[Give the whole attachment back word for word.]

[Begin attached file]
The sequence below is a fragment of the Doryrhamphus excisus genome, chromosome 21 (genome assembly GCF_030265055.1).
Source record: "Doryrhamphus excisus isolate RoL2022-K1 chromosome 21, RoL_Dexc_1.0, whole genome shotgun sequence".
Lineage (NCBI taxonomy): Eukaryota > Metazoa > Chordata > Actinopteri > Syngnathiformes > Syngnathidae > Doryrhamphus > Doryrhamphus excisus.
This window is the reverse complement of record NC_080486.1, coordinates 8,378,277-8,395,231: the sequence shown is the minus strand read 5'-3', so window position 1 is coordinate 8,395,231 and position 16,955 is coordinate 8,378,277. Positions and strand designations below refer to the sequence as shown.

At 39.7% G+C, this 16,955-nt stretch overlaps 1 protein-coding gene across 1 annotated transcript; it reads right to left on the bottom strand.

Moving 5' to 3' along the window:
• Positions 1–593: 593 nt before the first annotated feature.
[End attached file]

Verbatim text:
The sequence below is a fragment of the Doryrhamphus excisus genome, chromosome 21 (genome assembly GCF_030265055.1).
Source record: "Doryrhamphus excisus isolate RoL2022-K1 chromosome 21, RoL_Dexc_1.0, whole genome shotgun sequence".
Lineage (NCBI taxonomy): Eukaryota > Metazoa > Chordata > Actinopteri > Syngnathiformes > Syngnathidae > Doryrhamphus > Doryrhamphus excisus.
This window is the reverse complement of record NC_080486.1, coordinates 8,378,277-8,395,231: the sequence shown is the minus strand read 5'-3', so window position 1 is coordinate 8,395,231 and position 16,955 is coordinate 8,378,277. Positions and strand designations below refer to the sequence as shown.

At 39.7% G+C, this 16,955-nt stretch overlaps 1 protein-coding gene across 1 annotated transcript; it reads right to left on the bottom strand.

Moving 5' to 3' along the window:
• Positions 1–593: 593 nt before the first annotated feature.